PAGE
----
If you want to learn how to use autotune, then you can start with a beginner recording setup. Since autotune is digital software, you can buy a downloadable version of it, but you will need quite a few other things for your recording setup, such as microphones, a quality interface, good monitor speakers and/or headphones, and a computer that can support recording software such Reason or Ableton for PC users, or GarageBand or Logic Pro for Mac users. 

If you’re on a budget, this condenser microphone bundle will get you started. Or, if you need a far higher-quality vocal recording, go for the AKG P220 Condenser Microphone Bundle.

You can also set yourself up with some quality affordable speakers such as the Behringer MS16 High-Performance, Active 16 Watt Personal Monitor System, or if you want to spend a bit more, I highly recommend the Focal Alpha 65 Evo 6.5 inch Powered Studio Monitor.

Or, if you prefer using headphones until you’re happy spending on a really good pair of monitors, I would go for either the budget price but great sounding Audio-Technica ATH-M20X or the fantastic value for money Sony MDR7506 Professional Large Diaphragm Headphone.

How To Use Autotune?

How To Use Autotune

Autotune can differ depending on what type of software or plugin you are using. Here are some general steps for using it.

  1. First, you will want to open your production software and choose your input type. 
  2. Then pull up the key of the song and what scale is used. Now, choose what mode, usually auto or graph. 
  3. Next, decide on your preset and record a small section of the track (or playback a pre-recorded vocal track) to see how the sound is affected. 
  4. Then, tweak your presets until you are happy with the sound. 

It might take you a while before you are comfortable using autotune. You’ll just have to keep practicing until you find the sound you are looking for.

If you need inspiration, listen to some of the popular artists who use quite a bit of autotune. I have already mentioned Cher and T-pain, but there are lots more. Lil Wayne is a rapper known for using auto-tune on songs like “Lollipop” and “How To Love” from The Carter III album. There’s also Jason Derulo and the Black Eyed Peas.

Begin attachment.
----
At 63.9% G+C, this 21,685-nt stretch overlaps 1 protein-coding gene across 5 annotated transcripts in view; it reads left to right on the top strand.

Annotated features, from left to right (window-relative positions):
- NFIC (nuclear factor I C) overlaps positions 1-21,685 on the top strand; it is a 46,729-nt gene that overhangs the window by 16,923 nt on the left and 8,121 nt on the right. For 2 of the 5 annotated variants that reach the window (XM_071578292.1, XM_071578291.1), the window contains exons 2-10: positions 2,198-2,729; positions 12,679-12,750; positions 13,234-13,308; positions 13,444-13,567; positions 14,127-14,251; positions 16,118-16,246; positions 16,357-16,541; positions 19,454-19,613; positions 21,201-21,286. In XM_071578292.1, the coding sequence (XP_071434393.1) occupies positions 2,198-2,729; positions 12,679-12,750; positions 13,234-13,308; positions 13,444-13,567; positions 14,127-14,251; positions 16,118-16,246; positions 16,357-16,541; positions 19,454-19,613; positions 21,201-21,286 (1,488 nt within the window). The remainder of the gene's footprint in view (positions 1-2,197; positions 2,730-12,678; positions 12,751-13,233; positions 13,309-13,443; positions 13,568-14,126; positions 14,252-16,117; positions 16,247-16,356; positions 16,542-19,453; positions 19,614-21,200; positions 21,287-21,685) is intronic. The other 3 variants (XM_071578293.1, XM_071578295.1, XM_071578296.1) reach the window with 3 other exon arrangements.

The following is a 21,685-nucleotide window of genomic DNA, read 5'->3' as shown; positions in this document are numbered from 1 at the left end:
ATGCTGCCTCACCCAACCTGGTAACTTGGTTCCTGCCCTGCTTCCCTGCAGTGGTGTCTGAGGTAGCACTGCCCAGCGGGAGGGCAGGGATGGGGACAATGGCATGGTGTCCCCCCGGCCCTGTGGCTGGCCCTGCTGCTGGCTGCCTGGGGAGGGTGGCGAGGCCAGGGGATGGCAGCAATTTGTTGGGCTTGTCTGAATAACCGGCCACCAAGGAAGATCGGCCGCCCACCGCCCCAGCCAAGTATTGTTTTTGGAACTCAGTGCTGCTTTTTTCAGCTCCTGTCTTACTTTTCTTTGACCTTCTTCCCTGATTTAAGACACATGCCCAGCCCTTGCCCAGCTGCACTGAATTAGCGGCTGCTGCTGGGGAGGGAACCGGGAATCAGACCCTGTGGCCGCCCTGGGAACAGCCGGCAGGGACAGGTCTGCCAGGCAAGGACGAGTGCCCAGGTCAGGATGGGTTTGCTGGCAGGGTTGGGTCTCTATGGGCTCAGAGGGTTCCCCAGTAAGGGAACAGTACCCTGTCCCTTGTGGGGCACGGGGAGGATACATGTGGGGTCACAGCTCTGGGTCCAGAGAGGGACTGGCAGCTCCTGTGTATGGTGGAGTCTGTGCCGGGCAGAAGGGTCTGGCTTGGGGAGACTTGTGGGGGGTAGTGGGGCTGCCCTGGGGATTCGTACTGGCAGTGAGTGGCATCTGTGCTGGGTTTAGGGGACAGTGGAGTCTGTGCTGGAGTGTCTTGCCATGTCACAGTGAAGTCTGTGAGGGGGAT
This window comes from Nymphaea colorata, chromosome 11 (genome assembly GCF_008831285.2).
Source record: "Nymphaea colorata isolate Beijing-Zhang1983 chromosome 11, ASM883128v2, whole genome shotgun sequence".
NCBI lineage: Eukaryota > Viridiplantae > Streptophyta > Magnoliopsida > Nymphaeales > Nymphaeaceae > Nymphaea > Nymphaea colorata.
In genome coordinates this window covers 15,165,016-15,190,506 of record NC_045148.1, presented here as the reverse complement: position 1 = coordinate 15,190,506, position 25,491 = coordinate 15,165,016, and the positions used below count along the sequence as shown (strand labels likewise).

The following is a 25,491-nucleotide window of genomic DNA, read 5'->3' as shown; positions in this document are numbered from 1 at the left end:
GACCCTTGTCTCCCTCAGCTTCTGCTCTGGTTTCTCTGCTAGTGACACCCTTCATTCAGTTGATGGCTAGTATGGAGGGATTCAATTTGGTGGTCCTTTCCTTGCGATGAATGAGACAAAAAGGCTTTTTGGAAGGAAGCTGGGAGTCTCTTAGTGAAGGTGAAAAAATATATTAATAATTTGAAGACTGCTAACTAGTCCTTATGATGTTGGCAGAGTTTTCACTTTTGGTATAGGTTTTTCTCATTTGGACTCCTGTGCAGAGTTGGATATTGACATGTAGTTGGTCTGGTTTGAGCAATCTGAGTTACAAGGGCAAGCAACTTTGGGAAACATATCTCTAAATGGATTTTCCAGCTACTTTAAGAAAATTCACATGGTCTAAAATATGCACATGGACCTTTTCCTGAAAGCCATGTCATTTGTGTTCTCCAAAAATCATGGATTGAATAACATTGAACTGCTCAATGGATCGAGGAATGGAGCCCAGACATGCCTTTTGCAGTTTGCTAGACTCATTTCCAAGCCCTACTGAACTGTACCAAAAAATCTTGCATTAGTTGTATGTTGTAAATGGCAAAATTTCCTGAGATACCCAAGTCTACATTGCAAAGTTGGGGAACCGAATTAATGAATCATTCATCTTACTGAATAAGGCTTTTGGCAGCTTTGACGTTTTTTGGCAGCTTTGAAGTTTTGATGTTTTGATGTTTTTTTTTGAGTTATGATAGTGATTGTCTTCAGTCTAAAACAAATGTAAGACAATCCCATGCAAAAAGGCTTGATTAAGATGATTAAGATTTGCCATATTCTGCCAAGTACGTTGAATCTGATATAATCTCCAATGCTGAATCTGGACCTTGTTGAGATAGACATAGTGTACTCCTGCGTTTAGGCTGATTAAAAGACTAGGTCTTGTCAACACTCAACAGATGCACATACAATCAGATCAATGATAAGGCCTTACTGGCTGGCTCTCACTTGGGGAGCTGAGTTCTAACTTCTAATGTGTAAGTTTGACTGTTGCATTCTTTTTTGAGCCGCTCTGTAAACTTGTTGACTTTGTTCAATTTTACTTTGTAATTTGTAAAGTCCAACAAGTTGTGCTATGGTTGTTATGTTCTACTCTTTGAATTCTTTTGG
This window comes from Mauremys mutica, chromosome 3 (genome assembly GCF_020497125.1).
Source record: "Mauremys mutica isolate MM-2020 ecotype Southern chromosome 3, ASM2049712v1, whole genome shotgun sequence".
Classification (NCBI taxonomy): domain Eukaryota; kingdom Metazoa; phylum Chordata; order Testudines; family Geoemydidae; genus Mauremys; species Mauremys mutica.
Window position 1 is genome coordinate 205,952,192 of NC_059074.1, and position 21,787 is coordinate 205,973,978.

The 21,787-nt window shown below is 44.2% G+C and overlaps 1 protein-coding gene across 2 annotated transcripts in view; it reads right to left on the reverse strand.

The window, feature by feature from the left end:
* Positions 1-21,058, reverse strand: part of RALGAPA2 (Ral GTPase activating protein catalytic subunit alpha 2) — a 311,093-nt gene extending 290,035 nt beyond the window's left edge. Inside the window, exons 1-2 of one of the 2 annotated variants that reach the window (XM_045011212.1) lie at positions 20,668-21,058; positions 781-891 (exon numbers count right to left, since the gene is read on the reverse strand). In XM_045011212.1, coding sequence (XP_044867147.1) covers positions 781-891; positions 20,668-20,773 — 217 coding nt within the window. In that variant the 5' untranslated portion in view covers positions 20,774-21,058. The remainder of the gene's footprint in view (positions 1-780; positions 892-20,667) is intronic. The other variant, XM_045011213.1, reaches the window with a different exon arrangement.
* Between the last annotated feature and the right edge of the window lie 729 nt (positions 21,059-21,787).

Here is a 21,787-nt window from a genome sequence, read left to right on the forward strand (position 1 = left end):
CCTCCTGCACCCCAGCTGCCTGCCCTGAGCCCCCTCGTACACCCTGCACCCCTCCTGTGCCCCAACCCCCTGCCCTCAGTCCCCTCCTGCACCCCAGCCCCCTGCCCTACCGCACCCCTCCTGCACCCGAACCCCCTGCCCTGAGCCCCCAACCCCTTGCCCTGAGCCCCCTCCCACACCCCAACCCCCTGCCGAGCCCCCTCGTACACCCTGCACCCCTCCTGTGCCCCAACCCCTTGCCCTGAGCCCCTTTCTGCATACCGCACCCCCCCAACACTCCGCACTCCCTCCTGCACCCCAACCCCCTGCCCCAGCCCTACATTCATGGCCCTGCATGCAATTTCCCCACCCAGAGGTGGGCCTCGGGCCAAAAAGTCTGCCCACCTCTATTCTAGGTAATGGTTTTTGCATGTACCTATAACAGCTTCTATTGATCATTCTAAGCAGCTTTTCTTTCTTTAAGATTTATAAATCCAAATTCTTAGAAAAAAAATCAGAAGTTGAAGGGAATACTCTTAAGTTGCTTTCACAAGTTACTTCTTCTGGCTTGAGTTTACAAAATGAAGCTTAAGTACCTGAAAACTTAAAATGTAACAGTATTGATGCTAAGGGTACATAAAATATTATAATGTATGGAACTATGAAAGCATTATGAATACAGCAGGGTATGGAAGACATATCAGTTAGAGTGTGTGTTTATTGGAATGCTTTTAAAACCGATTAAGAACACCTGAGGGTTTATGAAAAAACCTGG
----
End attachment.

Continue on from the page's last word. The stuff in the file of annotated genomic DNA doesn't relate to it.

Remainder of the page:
One last iconic artist to check out is pop icon Britney Spears who has many hits with auto-tune on her Singles Collection to listen to and draw some inspiration from.

What Auto-tune Should You Buy?

Well, that’s a difficult question without knowing your budget, recording system, or what you need it for. But all the information you need to make the perfect choice can be found in our in-depth reviews of the Best Autotune Microphone Systems and the Best Autotune VST Plugins you can buy in 2023.

You’ll also need an audio interface if you haven’t already got now, so take a look at our reviews of the Best iPad Audio Interface, the Best USB Audio Interfaces, the Best Low Latency Audio Interface, or the Best Audio Interface currently available.

As for more excellent microphone options, check out our reviews of the Best Microphones for Recording Rap Vocals, the Best Live Vocal Mic, the Best Vocal Mic, the Best Condenser Microphones, the Best Shure Microphones, the Best XLR Microphones, and the Best Dynamic Microphones on the market right now.

What is Autotune? – Final Thoughts

Autotune has been in the music world for around 25 years old now, but there’s still so much to experiment with and new techniques to create and use.

So, listen to and explore more music genres and the different sounds used to create the songs. And include lots of songs that feature or don’t feature autotune to see what it does, or doesn’t do, to enhance the music. Then decide how you want to use it to create your next musical masterpiece.

Good luck with your autotuning! 

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About Joseph L. Hollen

Joseph is a session musician, writer, and filmmaker from south Florida. He has recorded a number of albums and made numerous short films, as well as contributing music to shorts and commercials. 

He doesn't get as much time to practice and play as he used to, but still manages (just about!) to fulfill all his session requests. According to Joseph, it just gets harder as you get older; you rely on what you learned decades ago and can play without thinking. Thankfully that's what most producers still want from him.

He is a devout gear heat and has been collecting musical instruments all his life. As his wife, Jill, keeps on saying, "You're very good at buying nice instruments, but terrible at selling them!".